Despite fumes, hot sauce plant to remain open
LOS ANGELES — A judge refused on Thursday to order an immediate halt to production of the internationally popular hot sauce Sriracha at a Southern California factory that local residents say is stinking up their neighborhoods with pepper and garlic fumes.
In rejecting the city of Irwindale's request for a temporary restraining order, Los Angeles Superior Court Judge Robert O'Brien indicated he wasn't given enough time to consider the case.
“You're asking for a very radical order on 24-hour notice,” O'Brien told attorney June Ailin, representing the city.
Instead, O'Brien scheduled a Nov. 22 hearing to consider issuing a preliminary injunction.
In a lawsuit filed on Monday, Irwindale said it had received “numerous” complaints from residents who say the smell coming from the Huy Fong Foods plant burns their eyes and throats and gives them headaches.
The odor lasts for about 3½ months a year, during the California jalapeno pepper harvest season.
The company, which produces Sriracha and two other popular sauces, says it grinds up about 100 million pounds of the hottest California-grown hybrid jalapeno peppers it can find. The peppers are mixed with garlic, vinegar, salt and sugar, with the resulting fumes sucked through a filtration system and out through the roof.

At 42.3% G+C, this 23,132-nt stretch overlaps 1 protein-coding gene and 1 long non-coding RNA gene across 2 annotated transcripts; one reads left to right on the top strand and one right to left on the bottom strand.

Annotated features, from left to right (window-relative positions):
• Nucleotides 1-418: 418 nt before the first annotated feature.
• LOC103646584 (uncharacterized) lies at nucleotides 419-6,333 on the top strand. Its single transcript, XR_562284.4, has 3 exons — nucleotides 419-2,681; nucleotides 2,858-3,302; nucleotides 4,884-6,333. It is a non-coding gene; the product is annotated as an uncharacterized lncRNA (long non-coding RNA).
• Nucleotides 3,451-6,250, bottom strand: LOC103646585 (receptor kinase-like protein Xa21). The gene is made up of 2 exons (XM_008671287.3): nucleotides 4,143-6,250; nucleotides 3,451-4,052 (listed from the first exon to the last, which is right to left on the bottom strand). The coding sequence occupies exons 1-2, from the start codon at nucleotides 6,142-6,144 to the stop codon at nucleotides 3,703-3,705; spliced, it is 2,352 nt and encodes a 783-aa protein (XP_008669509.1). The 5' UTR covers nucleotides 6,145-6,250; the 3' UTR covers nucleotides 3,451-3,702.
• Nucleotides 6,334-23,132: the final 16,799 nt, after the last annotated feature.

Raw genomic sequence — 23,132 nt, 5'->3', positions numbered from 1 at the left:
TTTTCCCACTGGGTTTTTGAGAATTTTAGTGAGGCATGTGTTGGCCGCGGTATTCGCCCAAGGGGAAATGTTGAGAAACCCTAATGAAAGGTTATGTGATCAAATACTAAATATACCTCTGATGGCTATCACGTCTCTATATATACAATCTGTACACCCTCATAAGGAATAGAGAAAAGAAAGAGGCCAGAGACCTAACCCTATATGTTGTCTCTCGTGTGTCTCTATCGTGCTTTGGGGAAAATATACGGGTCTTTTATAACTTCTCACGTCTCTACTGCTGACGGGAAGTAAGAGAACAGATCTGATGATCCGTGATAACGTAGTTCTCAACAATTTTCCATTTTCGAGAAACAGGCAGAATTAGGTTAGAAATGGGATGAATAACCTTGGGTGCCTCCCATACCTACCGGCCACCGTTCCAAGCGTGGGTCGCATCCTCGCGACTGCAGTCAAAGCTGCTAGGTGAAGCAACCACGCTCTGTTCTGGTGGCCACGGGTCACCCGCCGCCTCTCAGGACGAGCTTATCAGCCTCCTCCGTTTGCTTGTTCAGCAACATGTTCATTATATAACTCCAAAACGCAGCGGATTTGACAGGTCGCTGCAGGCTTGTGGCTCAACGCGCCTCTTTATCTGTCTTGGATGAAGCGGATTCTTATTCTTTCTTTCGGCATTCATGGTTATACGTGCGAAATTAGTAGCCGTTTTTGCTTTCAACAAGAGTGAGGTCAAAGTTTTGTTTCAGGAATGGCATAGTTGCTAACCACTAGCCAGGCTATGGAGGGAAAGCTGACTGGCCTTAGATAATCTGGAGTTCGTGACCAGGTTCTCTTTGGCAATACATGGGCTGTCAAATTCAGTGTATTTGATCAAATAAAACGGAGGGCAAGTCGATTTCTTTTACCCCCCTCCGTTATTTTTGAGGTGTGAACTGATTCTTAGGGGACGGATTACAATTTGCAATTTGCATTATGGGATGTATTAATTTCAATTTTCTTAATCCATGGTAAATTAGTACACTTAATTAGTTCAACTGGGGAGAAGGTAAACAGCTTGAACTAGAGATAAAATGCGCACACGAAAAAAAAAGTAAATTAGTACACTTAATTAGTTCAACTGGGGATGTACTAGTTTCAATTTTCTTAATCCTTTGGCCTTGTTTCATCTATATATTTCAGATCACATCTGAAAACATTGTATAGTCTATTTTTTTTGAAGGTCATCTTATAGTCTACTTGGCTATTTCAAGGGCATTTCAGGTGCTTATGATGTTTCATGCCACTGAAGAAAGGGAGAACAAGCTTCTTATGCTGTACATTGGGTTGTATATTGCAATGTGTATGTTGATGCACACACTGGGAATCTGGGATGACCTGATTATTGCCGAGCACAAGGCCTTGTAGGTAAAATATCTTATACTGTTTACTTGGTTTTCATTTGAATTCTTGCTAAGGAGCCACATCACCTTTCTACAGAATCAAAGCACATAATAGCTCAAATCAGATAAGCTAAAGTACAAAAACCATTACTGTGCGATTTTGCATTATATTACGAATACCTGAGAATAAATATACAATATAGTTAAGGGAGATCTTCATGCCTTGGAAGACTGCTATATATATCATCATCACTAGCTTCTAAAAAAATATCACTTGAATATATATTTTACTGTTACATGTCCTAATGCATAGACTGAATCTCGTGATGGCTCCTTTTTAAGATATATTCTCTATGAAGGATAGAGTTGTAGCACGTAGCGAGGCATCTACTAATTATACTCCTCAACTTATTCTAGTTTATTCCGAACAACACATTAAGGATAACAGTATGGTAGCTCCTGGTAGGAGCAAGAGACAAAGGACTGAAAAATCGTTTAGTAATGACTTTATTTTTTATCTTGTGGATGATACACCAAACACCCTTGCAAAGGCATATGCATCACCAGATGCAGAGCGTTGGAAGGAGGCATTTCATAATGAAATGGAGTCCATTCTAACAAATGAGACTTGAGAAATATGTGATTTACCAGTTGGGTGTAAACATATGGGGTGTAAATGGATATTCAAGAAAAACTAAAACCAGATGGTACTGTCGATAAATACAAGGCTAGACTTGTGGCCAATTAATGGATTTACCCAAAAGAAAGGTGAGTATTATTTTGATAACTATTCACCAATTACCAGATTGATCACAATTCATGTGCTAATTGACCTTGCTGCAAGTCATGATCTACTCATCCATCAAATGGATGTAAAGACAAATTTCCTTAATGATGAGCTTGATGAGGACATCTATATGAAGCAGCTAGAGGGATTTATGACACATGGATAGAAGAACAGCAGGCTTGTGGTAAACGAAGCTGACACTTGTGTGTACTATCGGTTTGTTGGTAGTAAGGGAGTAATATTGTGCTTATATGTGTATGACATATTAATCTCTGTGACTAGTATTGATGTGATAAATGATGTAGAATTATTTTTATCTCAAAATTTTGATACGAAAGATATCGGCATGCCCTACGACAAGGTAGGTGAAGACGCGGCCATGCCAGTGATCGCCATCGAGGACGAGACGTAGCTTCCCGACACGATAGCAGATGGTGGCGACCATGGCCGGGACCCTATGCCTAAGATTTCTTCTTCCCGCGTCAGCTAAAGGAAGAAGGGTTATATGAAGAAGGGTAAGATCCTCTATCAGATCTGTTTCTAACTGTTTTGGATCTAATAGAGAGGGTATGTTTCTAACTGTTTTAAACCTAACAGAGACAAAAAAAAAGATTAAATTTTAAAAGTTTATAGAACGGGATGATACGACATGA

City officials say complaints started arriving in September, soon after jalapeno harvest season began. Some people downwind have said the effect is like having a big plate of hot peppers shoved in your face.
The harvest season will end in about a week, meaning the smell should be gone by the Nov. 22 hearing — at least until next August.
However, City Manager John Davidson said after the hearing that Huy Fong officials have told the city they are working on developing a better filtration system that they think will kill the smell by next year.
“And that's good news for us,” he said. “We are hoping they do.”
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